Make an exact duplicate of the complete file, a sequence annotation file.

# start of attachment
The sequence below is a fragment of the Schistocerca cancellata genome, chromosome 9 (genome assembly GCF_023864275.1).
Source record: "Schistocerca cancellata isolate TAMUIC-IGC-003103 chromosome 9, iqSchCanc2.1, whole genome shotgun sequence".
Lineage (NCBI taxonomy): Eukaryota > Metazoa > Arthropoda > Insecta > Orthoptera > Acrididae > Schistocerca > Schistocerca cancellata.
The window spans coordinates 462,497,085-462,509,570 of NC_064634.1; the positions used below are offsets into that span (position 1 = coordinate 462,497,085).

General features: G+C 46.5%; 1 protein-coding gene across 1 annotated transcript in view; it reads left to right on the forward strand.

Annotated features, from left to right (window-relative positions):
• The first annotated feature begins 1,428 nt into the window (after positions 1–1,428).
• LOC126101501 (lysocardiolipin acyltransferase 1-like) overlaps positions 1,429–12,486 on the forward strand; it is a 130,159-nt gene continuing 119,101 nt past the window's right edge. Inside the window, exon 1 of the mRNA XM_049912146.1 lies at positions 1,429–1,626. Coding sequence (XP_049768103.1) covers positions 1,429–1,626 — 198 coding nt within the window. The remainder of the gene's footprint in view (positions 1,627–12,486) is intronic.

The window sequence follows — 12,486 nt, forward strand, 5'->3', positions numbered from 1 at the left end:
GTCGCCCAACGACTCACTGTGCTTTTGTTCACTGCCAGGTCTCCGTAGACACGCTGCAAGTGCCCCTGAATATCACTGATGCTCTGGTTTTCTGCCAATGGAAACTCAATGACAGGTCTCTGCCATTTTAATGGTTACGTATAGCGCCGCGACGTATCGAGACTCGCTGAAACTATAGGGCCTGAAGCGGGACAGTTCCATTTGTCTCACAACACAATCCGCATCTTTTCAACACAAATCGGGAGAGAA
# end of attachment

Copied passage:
The sequence below is a fragment of the Schistocerca cancellata genome, chromosome 9 (genome assembly GCF_023864275.1).
Source record: "Schistocerca cancellata isolate TAMUIC-IGC-003103 chromosome 9, iqSchCanc2.1, whole genome shotgun sequence".
Lineage (NCBI taxonomy): Eukaryota > Metazoa > Arthropoda > Insecta > Orthoptera > Acrididae > Schistocerca > Schistocerca cancellata.
The window spans coordinates 462,497,085-462,509,570 of NC_064634.1; the positions used below are offsets into that span (position 1 = coordinate 462,497,085).

General features: G+C 46.5%; 1 protein-coding gene across 1 annotated transcript in view; it reads left to right on the forward strand.

Annotated features, from left to right (window-relative positions):
• The first annotated feature begins 1,428 nt into the window (after positions 1–1,428).
• LOC126101501 (lysocardiolipin acyltransferase 1-like) overlaps positions 1,429–12,486 on the forward strand; it is a 130,159-nt gene continuing 119,101 nt past the window's right edge. Inside the window, exon 1 of the mRNA XM_049912146.1 lies at positions 1,429–1,626. Coding sequence (XP_049768103.1) covers positions 1,429–1,626 — 198 coding nt within the window. The remainder of the gene's footprint in view (positions 1,627–12,486) is intronic.

The window sequence follows — 12,486 nt, forward strand, 5'->3', positions numbered from 1 at the left end:
GTCGCCCAACGACTCACTGTGCTTTTGTTCACTGCCAGGTCTCCGTAGACACGCTGCAAGTGCCCCTGAATATCACTGATGCTCTGGTTTTCTGCCAATGGAAACTCAATGACAGGTCTCTGCCATTTTAATGGTTACGTATAGCGCCGCGACGTATCGAGACTCGCTGAAACTATAGGGCCTGAAGCGGGACAGTTCCATTTGTCTCACAACACAATCCGCATCTTTTCAACACAAATCGGGAGAGAA